Where is the difference between a cash account and a margin account?
If you use a cash account for this action, you’ll need some strategy to hedge the income because you can use only cash for long positions. For example, you may set a stop order to sell the stock if it falls below a specific price. That will limit your downside risk.
On the other hand, a margin account must keep a certain margin ratio all the time. If the amount on your account drops below the limit, your broker will issue a margin call. This means, your broker will demand more securities or cash in order to get back the account value within determined limits. To maintain this amount you’ll need to add fresh cash or to sell some of the securities you already hold.
The key difference
To put a long story short, the main difference between a cash account and a margin account is that cash accounts don’t allow you to use the vast range of financing vehicles. You’ll not get a chance to borrow for investing. If you want that, you’ll need a margin account. Also, there are some other circumstances where you’ll choose to use a margin account. It isn’t convenient for investing only.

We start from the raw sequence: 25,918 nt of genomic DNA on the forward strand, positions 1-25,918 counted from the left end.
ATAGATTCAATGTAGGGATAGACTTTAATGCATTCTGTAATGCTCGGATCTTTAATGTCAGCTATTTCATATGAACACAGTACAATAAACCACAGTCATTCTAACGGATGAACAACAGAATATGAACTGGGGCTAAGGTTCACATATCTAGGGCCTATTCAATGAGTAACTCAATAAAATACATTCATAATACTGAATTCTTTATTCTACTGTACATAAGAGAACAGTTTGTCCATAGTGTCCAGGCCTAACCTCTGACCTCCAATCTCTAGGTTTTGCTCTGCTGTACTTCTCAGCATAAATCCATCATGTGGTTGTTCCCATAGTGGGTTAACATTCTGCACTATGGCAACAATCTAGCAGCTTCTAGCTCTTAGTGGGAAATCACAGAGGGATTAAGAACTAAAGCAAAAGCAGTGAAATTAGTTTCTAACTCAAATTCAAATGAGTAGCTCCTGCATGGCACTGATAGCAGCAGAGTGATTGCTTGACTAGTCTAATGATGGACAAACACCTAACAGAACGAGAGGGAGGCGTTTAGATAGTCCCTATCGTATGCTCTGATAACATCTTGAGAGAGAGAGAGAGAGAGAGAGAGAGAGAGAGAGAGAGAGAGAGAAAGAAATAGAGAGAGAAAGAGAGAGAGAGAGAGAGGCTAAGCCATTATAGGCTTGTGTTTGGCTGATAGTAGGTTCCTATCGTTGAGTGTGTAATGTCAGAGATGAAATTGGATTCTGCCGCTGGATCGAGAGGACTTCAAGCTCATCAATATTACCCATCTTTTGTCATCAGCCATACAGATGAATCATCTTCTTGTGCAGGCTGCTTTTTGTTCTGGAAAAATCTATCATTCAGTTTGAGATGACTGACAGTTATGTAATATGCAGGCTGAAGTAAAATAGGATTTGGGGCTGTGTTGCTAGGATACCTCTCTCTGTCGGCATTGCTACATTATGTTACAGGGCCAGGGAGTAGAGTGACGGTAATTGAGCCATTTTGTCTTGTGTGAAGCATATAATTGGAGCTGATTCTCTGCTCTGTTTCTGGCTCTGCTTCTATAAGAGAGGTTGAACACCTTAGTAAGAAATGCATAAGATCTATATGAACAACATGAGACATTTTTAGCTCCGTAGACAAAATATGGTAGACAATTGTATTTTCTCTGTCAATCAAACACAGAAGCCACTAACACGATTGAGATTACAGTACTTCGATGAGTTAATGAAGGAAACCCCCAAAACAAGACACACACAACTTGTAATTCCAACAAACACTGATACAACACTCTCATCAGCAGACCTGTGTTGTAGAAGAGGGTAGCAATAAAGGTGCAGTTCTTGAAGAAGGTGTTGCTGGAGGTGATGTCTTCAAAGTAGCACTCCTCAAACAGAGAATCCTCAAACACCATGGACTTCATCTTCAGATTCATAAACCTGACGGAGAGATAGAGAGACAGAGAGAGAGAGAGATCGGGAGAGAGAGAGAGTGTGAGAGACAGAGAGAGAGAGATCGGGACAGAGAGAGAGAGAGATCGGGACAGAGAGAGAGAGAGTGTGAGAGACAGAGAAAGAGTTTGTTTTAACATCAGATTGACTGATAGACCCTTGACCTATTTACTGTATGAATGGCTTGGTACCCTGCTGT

Opening a margin account means a credit arrangement with a broker. The benefit is that you can use the margin in various different ways.
What a margin account allows you?
The most important, a margin account allows you to borrow against the value of your stocks and make more investments. A margin account gives you the leverage since you can buy more assets than it is possible with the cash you have. Yes, the broker will take an interest in the margin loan. Limits on a margin loan may vary from broker to broker. But most of the brokerages will allow you to borrow up to 50% of the worth of your investments. Also, talk to your broker because not all your investments are fit for margin requirements.
Here is one example of the difference between a cash account and a margin account.